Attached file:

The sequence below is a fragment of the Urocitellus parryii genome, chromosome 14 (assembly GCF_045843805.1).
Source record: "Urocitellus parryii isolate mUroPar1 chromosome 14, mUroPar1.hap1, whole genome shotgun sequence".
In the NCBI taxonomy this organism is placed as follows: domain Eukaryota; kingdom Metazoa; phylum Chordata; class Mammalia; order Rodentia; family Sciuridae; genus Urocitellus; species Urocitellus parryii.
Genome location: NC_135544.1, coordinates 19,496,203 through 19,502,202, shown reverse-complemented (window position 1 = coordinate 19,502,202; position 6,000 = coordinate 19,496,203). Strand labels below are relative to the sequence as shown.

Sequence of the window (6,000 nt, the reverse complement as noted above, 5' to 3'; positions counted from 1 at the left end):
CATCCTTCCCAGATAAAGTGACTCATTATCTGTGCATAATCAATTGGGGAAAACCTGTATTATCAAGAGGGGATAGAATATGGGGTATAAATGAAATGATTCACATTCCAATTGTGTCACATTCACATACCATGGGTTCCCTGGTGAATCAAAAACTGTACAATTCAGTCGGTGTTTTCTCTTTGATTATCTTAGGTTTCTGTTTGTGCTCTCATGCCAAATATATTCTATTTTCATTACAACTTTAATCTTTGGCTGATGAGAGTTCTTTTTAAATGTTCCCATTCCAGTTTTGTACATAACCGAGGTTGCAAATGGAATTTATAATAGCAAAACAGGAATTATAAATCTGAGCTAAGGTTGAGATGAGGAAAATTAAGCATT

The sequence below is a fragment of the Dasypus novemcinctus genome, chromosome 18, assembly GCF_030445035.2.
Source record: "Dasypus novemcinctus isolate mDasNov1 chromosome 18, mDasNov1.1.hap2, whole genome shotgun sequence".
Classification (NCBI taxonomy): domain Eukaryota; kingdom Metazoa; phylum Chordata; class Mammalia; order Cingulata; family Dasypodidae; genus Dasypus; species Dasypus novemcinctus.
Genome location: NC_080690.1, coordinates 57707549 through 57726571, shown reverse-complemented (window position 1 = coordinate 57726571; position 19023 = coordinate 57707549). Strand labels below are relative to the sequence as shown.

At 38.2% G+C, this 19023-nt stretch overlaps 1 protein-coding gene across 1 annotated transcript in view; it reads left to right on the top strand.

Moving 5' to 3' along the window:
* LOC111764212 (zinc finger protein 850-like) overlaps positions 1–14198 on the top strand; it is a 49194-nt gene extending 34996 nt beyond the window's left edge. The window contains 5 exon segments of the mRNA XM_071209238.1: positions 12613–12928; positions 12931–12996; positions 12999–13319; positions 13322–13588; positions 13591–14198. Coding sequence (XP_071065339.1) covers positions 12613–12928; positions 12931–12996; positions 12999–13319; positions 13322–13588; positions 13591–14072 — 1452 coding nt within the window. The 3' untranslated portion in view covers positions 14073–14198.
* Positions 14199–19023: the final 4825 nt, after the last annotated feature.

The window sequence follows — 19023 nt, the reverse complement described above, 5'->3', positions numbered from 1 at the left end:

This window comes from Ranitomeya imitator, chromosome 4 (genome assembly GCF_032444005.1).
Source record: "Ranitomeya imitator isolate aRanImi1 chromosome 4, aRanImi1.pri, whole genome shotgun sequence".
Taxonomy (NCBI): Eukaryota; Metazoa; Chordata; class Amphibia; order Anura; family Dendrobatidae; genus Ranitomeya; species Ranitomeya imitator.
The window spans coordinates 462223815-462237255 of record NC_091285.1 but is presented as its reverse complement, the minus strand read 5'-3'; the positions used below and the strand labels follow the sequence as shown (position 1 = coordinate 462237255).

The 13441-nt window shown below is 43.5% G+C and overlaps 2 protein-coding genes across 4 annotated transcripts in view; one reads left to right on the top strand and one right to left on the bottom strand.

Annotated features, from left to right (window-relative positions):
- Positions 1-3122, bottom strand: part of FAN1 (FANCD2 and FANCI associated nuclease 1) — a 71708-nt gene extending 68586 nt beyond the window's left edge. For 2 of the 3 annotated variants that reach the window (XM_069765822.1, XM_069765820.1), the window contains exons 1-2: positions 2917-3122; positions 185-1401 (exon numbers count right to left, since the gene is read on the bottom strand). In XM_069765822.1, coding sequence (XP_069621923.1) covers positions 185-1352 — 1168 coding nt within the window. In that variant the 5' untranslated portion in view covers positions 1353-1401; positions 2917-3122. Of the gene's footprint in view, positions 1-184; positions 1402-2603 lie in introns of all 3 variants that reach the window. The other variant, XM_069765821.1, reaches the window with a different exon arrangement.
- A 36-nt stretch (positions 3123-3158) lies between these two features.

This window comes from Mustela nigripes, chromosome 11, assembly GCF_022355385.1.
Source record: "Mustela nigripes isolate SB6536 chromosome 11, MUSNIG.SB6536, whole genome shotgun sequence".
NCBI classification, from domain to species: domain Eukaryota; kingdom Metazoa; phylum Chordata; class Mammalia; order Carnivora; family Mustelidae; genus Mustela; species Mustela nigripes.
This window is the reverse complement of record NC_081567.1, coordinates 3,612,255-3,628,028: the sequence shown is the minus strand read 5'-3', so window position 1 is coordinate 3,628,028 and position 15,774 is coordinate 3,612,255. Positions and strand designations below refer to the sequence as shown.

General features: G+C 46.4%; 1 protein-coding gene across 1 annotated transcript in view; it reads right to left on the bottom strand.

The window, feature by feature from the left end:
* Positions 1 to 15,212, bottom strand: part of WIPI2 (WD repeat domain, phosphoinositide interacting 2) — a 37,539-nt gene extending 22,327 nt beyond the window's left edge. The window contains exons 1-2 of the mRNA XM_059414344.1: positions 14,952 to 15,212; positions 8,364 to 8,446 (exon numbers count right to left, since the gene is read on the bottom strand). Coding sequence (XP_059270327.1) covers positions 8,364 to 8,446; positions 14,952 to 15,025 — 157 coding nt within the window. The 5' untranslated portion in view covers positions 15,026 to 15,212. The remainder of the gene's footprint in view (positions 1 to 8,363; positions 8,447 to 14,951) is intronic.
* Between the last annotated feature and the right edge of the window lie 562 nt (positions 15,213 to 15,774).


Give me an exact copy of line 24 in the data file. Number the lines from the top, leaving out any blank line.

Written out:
This window comes from Mustela nigripes, chromosome 11, assembly GCF_022355385.1.